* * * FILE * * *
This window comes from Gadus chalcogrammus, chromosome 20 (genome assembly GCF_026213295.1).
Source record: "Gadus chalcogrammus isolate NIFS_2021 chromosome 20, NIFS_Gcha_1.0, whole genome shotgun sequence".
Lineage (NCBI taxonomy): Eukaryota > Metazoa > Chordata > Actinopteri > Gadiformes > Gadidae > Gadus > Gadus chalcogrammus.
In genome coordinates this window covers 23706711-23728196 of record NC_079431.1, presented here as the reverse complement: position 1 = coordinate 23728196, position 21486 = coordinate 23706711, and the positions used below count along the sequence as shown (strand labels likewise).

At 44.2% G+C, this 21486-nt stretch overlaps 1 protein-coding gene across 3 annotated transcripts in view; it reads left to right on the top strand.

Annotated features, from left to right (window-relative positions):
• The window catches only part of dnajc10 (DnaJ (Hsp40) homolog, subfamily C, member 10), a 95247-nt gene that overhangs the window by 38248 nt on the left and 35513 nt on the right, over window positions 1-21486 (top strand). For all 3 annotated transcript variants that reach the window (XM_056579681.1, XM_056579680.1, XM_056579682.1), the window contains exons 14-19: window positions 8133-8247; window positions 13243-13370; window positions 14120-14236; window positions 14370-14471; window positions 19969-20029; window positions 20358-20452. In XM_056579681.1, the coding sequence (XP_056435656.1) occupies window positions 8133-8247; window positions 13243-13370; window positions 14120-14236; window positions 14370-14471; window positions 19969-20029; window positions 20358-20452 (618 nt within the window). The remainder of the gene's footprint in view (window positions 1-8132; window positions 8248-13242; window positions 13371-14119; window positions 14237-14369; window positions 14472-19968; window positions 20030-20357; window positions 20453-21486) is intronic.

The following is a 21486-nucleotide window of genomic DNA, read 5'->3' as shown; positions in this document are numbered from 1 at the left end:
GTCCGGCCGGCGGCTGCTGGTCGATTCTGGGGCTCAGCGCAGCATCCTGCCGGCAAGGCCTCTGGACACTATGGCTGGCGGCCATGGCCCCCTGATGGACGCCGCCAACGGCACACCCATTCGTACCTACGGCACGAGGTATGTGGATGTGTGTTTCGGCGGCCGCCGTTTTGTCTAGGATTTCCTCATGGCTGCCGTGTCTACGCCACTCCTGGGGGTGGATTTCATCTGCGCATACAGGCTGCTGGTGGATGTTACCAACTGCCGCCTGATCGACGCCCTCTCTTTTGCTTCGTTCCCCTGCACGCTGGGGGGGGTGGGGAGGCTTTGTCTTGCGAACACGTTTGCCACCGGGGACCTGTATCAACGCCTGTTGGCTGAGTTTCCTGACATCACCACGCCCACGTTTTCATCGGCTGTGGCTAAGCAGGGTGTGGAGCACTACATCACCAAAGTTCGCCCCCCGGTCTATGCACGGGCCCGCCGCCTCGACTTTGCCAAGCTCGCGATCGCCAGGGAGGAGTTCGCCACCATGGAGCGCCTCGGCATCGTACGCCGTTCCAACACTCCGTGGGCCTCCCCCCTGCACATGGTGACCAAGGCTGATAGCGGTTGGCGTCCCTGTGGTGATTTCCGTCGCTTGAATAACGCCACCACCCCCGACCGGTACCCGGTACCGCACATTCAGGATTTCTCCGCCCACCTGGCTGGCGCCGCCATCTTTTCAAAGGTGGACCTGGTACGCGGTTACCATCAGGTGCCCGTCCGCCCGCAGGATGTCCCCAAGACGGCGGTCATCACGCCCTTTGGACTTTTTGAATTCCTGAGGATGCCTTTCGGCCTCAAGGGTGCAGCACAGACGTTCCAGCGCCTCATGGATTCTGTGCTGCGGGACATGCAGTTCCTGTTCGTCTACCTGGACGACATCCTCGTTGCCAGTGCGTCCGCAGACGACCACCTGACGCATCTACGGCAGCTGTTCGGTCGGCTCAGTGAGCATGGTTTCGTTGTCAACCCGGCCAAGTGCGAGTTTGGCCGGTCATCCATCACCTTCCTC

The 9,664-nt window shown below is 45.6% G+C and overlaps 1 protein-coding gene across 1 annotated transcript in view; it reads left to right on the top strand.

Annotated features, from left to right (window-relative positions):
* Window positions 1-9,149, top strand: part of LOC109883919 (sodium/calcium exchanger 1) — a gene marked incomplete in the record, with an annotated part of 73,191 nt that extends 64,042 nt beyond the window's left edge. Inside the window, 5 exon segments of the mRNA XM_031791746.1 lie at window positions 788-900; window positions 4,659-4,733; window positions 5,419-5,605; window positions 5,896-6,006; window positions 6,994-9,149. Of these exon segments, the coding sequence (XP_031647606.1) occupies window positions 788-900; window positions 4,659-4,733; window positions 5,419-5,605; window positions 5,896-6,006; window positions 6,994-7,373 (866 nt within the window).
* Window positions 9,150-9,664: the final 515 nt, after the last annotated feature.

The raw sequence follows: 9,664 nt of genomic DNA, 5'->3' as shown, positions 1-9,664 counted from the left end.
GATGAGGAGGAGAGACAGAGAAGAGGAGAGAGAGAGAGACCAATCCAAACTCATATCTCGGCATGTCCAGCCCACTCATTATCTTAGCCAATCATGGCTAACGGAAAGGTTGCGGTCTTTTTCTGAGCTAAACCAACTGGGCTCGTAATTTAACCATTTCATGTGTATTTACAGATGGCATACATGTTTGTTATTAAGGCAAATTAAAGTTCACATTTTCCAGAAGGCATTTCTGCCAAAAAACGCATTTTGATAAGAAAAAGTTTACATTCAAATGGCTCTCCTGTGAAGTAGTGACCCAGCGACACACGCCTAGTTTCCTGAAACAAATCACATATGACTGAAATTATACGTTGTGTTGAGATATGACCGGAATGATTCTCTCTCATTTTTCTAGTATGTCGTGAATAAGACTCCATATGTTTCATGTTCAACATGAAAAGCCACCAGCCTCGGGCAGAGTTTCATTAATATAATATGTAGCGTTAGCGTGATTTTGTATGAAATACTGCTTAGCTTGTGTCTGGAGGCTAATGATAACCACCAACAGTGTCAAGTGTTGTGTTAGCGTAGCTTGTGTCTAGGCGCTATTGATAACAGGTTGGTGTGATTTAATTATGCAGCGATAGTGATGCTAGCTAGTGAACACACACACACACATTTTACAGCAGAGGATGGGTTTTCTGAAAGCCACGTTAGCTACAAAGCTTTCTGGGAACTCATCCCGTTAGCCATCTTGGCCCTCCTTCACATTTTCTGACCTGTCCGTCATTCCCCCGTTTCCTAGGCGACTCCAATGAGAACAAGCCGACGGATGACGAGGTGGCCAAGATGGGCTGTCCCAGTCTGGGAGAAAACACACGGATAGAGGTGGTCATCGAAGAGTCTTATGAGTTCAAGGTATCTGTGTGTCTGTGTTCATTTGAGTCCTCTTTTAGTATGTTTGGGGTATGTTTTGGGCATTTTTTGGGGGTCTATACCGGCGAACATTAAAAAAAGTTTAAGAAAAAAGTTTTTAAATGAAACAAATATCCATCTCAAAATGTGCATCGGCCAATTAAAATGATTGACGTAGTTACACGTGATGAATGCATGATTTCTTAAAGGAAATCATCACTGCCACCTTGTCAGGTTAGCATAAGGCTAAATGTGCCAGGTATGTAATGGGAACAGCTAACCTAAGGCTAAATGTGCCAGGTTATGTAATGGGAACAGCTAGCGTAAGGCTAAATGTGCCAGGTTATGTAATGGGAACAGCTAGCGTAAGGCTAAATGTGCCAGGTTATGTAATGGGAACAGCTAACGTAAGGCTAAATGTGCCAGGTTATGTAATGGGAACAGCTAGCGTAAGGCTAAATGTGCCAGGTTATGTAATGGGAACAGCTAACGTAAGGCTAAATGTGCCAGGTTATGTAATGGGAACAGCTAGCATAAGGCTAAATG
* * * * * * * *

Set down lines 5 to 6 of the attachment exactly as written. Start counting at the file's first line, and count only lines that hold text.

At 44.2% G+C, this 21486-nt stretch overlaps 1 protein-coding gene across 3 annotated transcripts in view; it reads left to right on the top strand.

Annotated features, from left to right (window-relative positions):